Responsibility is remaining true to one's secrets

October 14, 2004|by TIM ROWLAND

Editor's note: Tim Rowland is on vacation. Following is an excerpt from his upcoming novel "Home Detention," which will be released Oct. 28.

The word "responsibility" has six syllables in it. It is a weighty, ponderous word. Once you start out with the "re" it keeps you engaged for another dozen letters and allows you no exit until you have spit out the final "ty." No other word is like that. Even "commitment," another word that guys hate, offers an out midway through because it is possible to bail on "commitment" by changing it, mid-word, to "commissioner of baseball."

Not so, responsibility. In fact, it may interest women to know that commitment isn't the word guys fear, it's commitment's partner in crime, responsibility. Commitment really isn't all that tough. Guys are "committed" to prime rib medium rare and blue cheese dressing. So?

Women have it wrong when they say, "He's afraid of commitment." What he is actually afraid of is having to show up on time. What he's afraid of is making sure there is always money in the bank. What he's afraid of is spending jack on food for the family instead of some really cool electronic gadget or a gas pedal in the shape of a human foot. What he's afraid of is keeping appointments that seemed like a good idea when they were made, but have morphed into an unbridled hassle when the appointed time arrives. What he is afraid of is having to conform to a dependable schedule. What he is afraid of is committing some chuckleheaded atrocity that will affect someone other than himself.


Commitment? We can do commitment standing on our heads. I know plenty of guys who are committed to their girls, but if they take that commitment and parlay it into marriage, they know that gone will be the days when they could plausibly get out of any painful situation with three little words: "Car wouldn't start."

All those excuses that served us so well in bachelorhood are out the window the second the preacher snaps shut the Bible. Married couples do what they say they are going to do and show up when they say they are going to show up and that is to the credit, or discredit, or however you choose to look at it, of the wife.

"We told them we'd be there for dinner tonight."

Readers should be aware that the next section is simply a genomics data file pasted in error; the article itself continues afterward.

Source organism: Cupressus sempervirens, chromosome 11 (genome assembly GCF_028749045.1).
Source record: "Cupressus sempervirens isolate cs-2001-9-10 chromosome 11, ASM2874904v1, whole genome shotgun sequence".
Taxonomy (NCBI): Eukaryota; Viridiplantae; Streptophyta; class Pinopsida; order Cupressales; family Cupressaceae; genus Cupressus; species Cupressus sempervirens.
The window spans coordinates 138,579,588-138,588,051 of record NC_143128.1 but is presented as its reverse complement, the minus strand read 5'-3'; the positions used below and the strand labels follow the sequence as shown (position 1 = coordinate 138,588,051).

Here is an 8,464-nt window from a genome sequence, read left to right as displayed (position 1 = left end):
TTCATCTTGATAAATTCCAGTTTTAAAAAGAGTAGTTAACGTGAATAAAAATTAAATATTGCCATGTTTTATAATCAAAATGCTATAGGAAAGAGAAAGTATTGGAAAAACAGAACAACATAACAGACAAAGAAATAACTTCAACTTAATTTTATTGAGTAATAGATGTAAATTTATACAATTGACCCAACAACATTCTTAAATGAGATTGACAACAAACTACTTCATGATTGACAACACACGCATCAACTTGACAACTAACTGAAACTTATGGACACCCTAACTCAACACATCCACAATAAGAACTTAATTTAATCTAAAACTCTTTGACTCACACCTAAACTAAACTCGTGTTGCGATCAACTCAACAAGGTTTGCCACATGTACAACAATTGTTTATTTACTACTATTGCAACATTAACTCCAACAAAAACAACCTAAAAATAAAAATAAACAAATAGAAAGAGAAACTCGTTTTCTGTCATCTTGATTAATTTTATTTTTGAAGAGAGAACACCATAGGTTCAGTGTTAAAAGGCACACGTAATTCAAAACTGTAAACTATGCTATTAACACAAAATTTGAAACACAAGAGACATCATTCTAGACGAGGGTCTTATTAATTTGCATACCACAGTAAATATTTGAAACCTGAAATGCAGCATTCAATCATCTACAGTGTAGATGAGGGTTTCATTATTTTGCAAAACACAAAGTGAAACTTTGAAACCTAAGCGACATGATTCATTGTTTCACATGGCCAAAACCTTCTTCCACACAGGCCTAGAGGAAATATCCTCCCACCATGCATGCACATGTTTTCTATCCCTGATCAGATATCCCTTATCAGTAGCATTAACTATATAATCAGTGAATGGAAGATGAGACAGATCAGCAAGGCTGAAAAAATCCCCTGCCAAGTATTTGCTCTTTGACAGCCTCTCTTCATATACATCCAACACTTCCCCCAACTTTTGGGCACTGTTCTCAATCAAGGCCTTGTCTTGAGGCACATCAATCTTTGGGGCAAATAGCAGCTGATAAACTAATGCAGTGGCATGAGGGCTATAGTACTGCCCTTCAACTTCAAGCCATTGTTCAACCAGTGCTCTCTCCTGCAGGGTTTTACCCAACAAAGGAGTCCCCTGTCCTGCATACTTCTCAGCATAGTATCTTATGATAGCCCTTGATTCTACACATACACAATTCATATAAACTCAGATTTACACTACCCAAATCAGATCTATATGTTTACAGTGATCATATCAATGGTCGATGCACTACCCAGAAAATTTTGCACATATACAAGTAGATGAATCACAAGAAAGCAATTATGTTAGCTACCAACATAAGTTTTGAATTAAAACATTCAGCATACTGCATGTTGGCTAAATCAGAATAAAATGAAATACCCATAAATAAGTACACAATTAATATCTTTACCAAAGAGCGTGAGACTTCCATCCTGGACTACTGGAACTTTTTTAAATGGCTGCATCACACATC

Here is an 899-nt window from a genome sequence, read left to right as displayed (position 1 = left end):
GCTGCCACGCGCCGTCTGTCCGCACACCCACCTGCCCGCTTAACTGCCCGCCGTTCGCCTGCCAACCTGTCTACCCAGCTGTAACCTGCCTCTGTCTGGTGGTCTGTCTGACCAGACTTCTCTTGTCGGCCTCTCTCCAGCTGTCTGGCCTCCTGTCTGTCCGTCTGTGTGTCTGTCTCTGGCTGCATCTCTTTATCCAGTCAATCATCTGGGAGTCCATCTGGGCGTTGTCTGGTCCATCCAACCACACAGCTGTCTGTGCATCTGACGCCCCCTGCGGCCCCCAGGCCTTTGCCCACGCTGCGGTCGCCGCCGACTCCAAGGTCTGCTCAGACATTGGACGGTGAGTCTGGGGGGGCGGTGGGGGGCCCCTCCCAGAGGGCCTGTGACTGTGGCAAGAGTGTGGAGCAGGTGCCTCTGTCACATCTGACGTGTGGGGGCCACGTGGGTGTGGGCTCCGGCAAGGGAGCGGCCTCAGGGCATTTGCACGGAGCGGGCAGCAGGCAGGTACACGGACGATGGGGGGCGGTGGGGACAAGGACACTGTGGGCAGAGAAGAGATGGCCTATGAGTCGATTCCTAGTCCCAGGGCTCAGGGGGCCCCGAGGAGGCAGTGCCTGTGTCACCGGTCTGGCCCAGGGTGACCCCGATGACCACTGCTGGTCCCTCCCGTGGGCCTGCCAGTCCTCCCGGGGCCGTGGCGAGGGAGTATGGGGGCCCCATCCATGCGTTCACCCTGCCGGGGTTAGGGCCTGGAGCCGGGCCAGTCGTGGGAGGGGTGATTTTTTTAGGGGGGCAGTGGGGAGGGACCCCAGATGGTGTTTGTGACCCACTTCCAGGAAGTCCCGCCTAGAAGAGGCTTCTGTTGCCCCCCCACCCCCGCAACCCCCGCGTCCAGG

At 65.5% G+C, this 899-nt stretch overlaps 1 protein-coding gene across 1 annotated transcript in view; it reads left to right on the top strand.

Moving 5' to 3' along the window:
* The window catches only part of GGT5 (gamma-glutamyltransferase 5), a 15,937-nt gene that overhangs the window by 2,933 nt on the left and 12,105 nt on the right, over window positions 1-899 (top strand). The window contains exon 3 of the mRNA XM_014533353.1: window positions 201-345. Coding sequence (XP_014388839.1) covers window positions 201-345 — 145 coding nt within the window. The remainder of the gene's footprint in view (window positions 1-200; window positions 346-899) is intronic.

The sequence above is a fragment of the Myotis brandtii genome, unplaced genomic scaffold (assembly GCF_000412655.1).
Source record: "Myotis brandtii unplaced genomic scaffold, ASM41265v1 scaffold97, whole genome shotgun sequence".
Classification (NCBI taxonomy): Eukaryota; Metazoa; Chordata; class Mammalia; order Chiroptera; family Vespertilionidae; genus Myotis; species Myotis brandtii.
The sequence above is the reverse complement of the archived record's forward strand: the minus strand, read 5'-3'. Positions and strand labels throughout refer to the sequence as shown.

"But the house is on fire."

"We can put it out when we get back."

Marriage is a wonderful thing and carries in its dinner bucket many positive treats. It is a comfort, like hot beef stew on a cold winter's night, to have a partner with whom to share the peaks and valleys and to know that partner will be there day after day. But there is the teeniest degree of glint that disappears from a man's eye when he weds. It's the glint that says, "Come on big fella, there's a sheet of ice on the pavement, let's cock the steering wheel all the way to the right and put it to the floor in the parking lot of the mall." It's the glint that sees a man on a TV commercial boiling a pot full of hot dogs and downing them one by one, and whispers, "Me too." His shoulders will droop ever so slightly as he tags behind his wife at the shoe outlet and feigns interest in the fact that squared-off toes are back in style.

It's the fact that you are now being counted upon that sends shivers down to the tip of, and beyond, the extremities. It's the thought that now there may be something more important than watching the entire fourth round of the NFL draft on ESPN2 that chills the bones.

Some will romanticize the orderly household. I recall the song from "Mary Poppins" that itemizes the details of a banker's life. He walks through the front door at precisely 6 p.m. each evening and "My slippers, sherry and pipe are due at six-oh-two" I don't know what planet this guy was living on - England, perhaps - but I quickly found out that married life for me didn't translate into a host of family members scurrying to meet my every need. In fact, if I may speak bluntly, it turned out to be something of the reverse. I was the one getting everybody else's slippers, sherry and pipe.

I blame the Ford Administration. When those little WIN buttons (Whip Inflation Now) didn't do the trick, the days of the single bread-winner were pretty much toast. Women were summoned into the work force to maintain the standards of living to which Americans had become accustomed in the "Leave it to Beaver" days. Even worse, they liked the idea of a "career" and started working even harder than the men did. Then along came the news magazines, all hailing the heroic "Supermom" who "did it all" by balancing a career, a family, charity work and a household on her nose like some drop-dead amazing seal at the stinkin' waterpark, and the concrete began to harden around the male foot.

In all this, I began to get a whiff of the foul stench of a plot. After all these centuries, the man's secret was out of the bag. Getting up and going to work each day was six metric tons easier than managing a family.

Tim Rowland is a Herald-Mail columnist.

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